I’m going to use my pond for skating over the winter. What do I need to do to store my aeration system?
Wayne – Pontiac, MI
One of the great joys of a backyard pond is its four-season versatility. After three seasons of aesthetic satisfaction, there’s nothing better than strapping on a pair of skates and hitting the water when it hardens up for the winter. But before the temperatures drop, your aeration system demands some seasonal attention.
As a rule, it’s okay to keep your aeration system in operation until ice begins to form. When that day arrives, it’s time to shut the aerator off. At that point, you’ll want to put the compressor and its housing in a cool, dry place to avoid exposure to the elements, where dramatic weather changes can cause condensation that may cause damage. To accomplish this step, first disconnect the compressor from the airline. Be sure to cap the exposed end of the airline, leaving the remaining line buried, and diffuser plates in the pond.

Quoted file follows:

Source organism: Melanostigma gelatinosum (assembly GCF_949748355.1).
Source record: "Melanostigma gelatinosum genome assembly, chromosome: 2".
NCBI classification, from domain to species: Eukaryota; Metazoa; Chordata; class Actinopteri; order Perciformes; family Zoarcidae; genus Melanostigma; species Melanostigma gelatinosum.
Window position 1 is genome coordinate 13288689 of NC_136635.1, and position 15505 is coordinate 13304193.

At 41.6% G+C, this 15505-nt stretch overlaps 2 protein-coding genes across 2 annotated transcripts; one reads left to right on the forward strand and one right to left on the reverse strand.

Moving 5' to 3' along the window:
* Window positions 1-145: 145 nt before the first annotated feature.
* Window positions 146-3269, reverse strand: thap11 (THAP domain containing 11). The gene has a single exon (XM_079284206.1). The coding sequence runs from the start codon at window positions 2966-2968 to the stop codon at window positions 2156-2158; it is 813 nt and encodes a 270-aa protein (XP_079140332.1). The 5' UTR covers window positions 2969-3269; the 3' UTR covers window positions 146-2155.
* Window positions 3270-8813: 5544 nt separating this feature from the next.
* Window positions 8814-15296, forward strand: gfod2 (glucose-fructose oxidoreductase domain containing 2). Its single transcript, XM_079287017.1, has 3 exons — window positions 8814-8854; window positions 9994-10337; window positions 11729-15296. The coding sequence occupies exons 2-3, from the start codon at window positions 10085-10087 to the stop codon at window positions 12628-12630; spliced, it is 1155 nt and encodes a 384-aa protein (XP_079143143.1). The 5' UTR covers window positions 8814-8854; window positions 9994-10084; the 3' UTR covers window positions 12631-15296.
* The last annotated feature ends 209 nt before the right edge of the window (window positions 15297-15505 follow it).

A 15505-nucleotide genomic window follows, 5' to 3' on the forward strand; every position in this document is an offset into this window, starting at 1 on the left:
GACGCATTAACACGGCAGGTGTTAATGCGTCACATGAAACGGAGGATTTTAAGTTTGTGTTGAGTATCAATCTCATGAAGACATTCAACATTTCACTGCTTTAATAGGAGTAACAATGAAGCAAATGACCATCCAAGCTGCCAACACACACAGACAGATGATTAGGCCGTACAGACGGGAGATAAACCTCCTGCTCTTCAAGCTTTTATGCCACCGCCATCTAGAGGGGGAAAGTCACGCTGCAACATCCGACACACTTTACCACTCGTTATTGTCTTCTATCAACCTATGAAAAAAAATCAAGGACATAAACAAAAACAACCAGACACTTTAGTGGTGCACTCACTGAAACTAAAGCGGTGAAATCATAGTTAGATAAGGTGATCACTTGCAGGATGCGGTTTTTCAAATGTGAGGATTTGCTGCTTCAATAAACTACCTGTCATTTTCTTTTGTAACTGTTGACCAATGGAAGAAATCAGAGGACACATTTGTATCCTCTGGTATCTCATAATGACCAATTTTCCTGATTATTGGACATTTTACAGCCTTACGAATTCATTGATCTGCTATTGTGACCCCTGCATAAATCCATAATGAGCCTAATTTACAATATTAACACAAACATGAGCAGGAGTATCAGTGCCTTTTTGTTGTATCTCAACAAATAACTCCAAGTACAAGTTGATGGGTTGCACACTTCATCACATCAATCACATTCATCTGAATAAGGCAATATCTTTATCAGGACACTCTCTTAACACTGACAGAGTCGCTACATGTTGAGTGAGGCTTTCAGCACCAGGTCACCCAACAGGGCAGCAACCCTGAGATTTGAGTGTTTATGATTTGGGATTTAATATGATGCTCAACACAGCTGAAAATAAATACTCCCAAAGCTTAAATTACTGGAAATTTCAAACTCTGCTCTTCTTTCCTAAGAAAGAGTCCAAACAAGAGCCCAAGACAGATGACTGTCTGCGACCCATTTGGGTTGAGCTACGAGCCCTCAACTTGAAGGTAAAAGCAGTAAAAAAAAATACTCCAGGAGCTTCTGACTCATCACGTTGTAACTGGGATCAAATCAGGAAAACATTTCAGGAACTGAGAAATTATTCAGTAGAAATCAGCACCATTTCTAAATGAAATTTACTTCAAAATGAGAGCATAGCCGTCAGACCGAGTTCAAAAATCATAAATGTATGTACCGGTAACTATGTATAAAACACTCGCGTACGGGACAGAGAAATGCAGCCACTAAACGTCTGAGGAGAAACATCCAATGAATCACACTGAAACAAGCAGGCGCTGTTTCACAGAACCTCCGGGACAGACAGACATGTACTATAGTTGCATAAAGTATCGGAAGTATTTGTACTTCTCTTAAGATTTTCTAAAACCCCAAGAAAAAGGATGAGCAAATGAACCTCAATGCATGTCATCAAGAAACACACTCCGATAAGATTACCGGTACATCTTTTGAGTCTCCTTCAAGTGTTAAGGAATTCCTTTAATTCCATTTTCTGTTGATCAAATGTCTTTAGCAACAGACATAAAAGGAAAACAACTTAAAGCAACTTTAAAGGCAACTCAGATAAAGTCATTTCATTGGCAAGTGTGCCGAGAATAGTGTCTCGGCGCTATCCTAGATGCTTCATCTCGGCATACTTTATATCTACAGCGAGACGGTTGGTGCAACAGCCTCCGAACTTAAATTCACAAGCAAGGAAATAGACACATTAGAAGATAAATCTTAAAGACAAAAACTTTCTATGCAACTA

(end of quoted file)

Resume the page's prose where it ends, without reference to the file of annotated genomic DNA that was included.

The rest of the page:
When the aeration season is over, it’s a great time to perform regular maintenance. Consider changing your air filter. Choose a high quality replacement, like our Airmax® SilentAir™ Complete Filter Assembly, and install new Airmax® SilentAir™ Replacement Air Filter Elements if your filter is in good enough shape for another season.
If you’ve noticed that your compressor is producing less air than it should, you may want to consider the use of a Maintenance Kit to boost the compressors performance or inspect the diffusers and replace any damaged diffuser membranes. If you’re still using air stones, it’s the perfect time to upgrade to Airmax® Membrane Diffuser Sticks, which are easy to install, and virtually maintenance free.
Pond Talk: Do you run your aeration system throughout the winter or store it for the season?
Filed under: Aeration, Algae Control, Benefits of Owning, Carbonate Hardness, Emergent Weeds, Pond & Lake, Pondweeds, Season-Long Control, Turnover, Water Clarity, Water Quality, Winterizing | Tagged: aerate, Aeration, airmax aeration, bubbles, lake, pond, pond aeration, Water | 3 Comments »